…. and that’s not even the coolest part!
Two n00b archaeologists have uncovered a large villa and bath house in the Mendip Hills area in Somerset, England. The odds of them finding mosaics and a wide range of other artifacts from the 2nd or 3rd century AD are excellent — “We only excavated a two by one meter area inside the building and every layer contained Roman materials. If we’d carried on we would have found a tremendous amount.” — and they’re even managing to keep looters out for now.
So what’s the coolest part, you ask? It’s this:
Archaeologists Glyn Wellington and Carol Hughes have been working at the location for over a year, together with John Mathews of Winscombe.
Glyn, aged 53, graduated from a part-time degree course last year.
That’s right. Part-time degree course + 53 = giant Roman villa.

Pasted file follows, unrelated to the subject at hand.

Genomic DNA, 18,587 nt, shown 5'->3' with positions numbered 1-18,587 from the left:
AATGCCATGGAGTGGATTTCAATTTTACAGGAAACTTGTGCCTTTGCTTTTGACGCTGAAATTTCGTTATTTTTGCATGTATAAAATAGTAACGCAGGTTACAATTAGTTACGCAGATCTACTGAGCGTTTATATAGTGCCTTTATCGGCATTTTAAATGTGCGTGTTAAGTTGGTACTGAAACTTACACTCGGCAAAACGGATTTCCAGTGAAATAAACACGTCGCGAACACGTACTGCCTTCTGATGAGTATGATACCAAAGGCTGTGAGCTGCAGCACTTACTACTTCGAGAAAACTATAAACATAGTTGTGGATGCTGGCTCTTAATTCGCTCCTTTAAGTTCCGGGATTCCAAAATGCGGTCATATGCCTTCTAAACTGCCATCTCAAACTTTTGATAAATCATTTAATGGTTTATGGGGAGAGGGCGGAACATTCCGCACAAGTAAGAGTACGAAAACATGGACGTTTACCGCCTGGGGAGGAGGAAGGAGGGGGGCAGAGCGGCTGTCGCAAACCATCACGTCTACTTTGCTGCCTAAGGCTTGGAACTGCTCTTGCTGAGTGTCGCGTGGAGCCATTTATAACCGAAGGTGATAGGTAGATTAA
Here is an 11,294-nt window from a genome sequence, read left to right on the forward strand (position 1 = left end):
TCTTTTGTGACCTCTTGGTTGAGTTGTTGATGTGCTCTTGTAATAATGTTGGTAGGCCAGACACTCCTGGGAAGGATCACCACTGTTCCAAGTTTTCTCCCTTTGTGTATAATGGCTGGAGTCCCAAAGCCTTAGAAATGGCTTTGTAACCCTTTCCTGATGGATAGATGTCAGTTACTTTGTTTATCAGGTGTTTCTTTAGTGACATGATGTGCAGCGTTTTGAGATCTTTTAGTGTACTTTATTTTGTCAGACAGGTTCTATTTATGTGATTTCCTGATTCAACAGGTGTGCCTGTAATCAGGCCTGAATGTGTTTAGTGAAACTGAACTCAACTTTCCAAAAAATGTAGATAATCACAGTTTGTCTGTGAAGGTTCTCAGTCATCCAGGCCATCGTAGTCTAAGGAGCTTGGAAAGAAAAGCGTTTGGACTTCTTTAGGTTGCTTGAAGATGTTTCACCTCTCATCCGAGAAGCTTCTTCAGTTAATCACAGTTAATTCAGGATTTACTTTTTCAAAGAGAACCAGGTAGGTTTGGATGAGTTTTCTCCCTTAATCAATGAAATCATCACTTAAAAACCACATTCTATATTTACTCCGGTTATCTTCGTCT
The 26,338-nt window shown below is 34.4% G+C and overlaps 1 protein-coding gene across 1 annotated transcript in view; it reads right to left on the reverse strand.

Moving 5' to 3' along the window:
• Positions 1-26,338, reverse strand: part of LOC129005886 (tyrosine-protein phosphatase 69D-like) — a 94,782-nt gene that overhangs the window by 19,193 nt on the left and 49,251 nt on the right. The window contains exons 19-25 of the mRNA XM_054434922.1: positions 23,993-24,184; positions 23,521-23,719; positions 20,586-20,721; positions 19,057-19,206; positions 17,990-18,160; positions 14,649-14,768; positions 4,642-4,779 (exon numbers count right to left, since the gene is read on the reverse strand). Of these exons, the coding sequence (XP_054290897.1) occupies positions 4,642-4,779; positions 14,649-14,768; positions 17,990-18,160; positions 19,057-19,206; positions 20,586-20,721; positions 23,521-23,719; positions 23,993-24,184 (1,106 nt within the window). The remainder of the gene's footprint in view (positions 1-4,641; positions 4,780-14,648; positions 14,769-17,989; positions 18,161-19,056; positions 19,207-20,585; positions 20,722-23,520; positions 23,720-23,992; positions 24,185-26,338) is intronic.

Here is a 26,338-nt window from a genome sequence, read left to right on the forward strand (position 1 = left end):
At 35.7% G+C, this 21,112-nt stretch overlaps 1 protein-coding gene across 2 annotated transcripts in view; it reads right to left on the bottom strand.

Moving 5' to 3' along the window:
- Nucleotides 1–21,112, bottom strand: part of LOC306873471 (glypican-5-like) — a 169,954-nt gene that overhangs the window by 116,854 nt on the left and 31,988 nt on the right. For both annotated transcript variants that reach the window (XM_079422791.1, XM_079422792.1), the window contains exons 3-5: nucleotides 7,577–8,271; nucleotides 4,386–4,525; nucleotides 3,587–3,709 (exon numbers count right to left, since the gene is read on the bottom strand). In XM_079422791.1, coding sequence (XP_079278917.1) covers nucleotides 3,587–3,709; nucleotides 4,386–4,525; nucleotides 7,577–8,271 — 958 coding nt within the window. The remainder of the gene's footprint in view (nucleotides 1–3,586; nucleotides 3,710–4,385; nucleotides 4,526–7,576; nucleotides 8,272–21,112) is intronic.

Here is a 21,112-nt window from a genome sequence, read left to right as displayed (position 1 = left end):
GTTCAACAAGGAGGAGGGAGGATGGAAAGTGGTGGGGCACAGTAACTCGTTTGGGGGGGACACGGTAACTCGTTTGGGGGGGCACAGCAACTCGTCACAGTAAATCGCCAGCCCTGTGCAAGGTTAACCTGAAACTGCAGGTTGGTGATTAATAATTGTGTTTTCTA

Glyn Wellington: a beacon of hope to wannabe archaeologists everywhere.
The 16th century architect whose revival of classic design continues to affect how buildings are built even today, was something of a tourguide in his spare time. He wrote two books on Rome — one about the ancient city and one about the churches — which have just been translated, illustrated and published in handy pocket-sized format by Mssrs. Vaughan Hart and Peter Hicks and Yale University Press.
The New York Times review has me salivating.
“It is as if Palladio — ever the architect — is rehearsing the original laying-out of the great city,” write Mr. Hart and Mr. Hicks in their helpful introduction. (They have also added dozens of period drawings and contemporary photographs, whereas the originals were not illustrated.)
Palladio spices up the tour with remarks on the history and mores of the ancients. “No citizen was considered wealthy unless he could personally finance the army for one year,” he claims in an entry on rich Romans. Two pages later, he is telling us about the three ways that men could dissolve a marriage.